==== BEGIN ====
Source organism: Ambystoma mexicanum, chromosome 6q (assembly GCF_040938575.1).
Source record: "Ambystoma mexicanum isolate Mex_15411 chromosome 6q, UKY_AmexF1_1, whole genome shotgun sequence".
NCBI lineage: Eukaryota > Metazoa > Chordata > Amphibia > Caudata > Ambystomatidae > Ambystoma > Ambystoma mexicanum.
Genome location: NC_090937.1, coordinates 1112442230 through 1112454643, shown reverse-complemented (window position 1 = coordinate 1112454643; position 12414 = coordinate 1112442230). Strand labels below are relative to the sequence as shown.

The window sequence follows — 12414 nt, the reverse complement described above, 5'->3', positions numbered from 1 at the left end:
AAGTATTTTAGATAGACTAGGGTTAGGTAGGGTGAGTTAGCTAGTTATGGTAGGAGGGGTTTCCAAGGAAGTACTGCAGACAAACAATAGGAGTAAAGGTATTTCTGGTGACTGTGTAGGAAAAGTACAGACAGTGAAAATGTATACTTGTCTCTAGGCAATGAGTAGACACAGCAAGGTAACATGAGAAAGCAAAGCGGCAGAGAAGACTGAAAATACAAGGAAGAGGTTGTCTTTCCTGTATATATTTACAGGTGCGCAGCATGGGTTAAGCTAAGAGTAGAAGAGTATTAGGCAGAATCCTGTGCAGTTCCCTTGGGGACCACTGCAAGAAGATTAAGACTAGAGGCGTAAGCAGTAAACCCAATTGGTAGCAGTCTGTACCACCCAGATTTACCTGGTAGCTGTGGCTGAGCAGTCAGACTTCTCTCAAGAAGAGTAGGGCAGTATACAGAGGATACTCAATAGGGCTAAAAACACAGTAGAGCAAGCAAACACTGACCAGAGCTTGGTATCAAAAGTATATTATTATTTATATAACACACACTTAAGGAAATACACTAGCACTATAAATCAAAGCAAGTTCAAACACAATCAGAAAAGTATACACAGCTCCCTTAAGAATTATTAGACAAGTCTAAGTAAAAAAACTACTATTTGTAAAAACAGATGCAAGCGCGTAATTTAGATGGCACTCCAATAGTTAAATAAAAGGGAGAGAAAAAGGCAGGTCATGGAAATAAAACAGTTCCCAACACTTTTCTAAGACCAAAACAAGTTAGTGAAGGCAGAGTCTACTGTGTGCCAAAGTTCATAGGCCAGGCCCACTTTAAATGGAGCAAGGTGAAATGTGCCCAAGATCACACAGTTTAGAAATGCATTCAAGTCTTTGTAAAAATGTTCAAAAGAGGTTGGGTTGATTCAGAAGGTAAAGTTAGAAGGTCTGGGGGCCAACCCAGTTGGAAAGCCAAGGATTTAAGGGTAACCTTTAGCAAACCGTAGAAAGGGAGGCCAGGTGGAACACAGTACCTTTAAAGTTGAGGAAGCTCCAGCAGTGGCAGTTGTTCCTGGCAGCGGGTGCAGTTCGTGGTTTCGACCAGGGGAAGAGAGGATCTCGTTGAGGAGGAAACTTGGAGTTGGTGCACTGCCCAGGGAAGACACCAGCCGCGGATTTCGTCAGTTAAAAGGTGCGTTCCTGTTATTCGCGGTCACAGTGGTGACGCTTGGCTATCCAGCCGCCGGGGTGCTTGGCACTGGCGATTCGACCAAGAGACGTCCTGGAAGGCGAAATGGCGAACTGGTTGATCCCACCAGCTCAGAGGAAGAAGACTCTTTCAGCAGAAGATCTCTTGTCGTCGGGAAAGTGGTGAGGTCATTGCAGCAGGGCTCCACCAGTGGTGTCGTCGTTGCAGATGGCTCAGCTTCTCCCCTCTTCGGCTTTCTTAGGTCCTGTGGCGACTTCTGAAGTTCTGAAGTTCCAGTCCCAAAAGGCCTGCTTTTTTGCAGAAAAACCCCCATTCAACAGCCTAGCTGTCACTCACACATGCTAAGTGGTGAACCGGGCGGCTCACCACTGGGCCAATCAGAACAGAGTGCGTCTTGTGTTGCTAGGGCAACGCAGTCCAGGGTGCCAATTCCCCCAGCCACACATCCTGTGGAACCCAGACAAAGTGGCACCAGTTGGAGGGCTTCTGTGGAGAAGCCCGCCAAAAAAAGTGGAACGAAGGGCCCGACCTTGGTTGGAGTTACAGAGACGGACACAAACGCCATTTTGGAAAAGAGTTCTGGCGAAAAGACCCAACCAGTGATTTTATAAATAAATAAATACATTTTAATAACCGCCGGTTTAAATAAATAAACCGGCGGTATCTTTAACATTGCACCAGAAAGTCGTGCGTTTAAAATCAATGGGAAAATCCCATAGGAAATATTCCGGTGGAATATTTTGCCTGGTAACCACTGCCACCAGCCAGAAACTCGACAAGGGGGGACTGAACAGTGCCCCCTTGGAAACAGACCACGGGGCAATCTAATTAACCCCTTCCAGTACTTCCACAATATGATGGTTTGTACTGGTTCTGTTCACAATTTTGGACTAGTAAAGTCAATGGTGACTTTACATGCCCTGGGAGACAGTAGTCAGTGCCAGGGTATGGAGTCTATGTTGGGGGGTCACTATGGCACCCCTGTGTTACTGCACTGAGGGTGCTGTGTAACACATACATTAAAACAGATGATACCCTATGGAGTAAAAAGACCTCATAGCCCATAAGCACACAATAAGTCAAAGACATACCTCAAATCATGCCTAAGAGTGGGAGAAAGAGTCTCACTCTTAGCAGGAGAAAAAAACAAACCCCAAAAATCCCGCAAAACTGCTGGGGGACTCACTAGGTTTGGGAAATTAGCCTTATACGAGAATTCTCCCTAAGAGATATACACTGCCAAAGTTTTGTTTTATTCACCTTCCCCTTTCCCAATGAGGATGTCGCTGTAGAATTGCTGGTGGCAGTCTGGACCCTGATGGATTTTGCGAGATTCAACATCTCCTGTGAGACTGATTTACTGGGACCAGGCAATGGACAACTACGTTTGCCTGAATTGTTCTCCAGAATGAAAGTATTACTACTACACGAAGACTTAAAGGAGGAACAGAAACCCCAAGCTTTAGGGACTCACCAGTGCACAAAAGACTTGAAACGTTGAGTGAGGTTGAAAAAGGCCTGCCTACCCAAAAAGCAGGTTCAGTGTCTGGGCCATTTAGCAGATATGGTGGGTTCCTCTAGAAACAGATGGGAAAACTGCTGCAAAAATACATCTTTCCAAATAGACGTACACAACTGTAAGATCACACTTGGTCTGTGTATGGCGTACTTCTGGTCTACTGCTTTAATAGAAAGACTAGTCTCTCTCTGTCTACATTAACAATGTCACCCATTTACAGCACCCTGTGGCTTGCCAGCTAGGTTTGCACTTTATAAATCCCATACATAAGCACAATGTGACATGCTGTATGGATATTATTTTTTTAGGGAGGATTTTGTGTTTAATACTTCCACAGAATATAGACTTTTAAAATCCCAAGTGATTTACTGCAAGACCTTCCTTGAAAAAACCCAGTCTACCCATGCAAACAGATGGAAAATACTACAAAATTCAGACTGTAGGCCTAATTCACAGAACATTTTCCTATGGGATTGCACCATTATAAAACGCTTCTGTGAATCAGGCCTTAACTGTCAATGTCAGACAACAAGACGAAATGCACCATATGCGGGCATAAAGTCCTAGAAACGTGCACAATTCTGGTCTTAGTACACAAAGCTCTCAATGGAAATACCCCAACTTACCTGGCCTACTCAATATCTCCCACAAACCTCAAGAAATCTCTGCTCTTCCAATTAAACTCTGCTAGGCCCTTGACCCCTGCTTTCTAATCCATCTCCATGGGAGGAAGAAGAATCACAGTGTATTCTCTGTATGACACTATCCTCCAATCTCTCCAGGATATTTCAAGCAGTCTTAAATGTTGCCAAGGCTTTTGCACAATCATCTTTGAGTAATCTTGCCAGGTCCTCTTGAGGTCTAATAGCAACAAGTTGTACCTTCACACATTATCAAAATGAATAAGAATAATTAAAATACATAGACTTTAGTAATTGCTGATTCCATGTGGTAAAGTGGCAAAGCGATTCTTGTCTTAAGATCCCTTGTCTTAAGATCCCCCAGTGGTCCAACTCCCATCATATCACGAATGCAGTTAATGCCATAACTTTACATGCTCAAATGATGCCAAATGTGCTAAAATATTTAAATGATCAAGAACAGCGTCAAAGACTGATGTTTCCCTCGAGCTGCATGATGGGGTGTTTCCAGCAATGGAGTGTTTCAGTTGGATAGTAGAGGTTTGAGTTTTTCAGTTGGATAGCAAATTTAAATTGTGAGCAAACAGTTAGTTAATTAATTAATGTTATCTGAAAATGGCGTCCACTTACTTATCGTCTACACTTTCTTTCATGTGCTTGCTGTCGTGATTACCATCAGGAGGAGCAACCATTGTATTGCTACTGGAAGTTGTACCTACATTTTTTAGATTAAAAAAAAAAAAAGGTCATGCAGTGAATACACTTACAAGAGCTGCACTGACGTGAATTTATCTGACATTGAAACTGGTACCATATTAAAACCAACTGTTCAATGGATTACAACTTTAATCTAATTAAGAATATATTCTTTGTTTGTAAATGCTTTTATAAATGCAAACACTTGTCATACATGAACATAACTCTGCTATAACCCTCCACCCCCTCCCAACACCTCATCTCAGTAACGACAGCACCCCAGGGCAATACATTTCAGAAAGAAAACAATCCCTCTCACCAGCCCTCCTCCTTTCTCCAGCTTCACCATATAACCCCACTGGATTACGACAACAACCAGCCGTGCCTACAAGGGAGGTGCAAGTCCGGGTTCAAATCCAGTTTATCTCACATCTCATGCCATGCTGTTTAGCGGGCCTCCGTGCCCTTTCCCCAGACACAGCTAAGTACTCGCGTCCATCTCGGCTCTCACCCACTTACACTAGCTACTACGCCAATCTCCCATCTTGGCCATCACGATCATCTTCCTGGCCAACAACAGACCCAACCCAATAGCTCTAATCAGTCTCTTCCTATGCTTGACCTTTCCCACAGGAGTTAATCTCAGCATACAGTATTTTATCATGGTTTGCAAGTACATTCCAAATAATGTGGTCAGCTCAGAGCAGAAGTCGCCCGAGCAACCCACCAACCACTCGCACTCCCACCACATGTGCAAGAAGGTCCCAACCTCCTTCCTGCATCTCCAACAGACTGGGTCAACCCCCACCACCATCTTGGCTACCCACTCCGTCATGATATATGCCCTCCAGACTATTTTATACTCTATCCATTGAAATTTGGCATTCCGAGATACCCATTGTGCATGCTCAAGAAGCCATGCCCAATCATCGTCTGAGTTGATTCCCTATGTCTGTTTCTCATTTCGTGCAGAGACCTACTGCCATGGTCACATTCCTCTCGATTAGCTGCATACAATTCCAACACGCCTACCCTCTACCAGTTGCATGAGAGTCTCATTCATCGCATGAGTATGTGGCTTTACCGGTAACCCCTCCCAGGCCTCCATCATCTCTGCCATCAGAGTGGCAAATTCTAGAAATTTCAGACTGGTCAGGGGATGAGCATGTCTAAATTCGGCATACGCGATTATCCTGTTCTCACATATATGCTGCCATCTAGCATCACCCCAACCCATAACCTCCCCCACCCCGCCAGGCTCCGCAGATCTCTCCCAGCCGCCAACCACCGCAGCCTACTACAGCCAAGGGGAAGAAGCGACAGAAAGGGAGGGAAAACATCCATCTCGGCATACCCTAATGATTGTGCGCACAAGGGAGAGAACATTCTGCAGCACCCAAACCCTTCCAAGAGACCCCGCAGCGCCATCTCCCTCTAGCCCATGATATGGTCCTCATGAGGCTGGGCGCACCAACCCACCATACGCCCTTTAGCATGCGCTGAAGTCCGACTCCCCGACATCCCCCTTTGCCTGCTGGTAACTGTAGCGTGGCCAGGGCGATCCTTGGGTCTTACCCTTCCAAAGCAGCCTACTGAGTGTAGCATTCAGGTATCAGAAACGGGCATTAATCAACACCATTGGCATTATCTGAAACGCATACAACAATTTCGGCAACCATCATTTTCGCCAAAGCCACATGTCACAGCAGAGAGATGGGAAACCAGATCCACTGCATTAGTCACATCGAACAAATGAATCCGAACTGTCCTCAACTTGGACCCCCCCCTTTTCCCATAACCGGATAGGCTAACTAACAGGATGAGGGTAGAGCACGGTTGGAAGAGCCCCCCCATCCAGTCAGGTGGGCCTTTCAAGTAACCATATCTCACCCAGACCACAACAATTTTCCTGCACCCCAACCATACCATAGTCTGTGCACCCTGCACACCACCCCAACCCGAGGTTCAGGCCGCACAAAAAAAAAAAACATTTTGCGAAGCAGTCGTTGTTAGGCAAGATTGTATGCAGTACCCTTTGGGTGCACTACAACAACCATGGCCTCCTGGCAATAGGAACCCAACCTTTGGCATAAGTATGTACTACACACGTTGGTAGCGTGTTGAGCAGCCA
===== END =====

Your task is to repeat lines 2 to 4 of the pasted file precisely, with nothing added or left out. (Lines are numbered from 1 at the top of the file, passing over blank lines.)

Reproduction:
Source record: "Ambystoma mexicanum isolate Mex_15411 chromosome 6q, UKY_AmexF1_1, whole genome shotgun sequence".
NCBI lineage: Eukaryota > Metazoa > Chordata > Amphibia > Caudata > Ambystomatidae > Ambystoma > Ambystoma mexicanum.
Genome location: NC_090937.1, coordinates 1112442230 through 1112454643, shown reverse-complemented (window position 1 = coordinate 1112454643; position 12414 = coordinate 1112442230). Strand labels below are relative to the sequence as shown.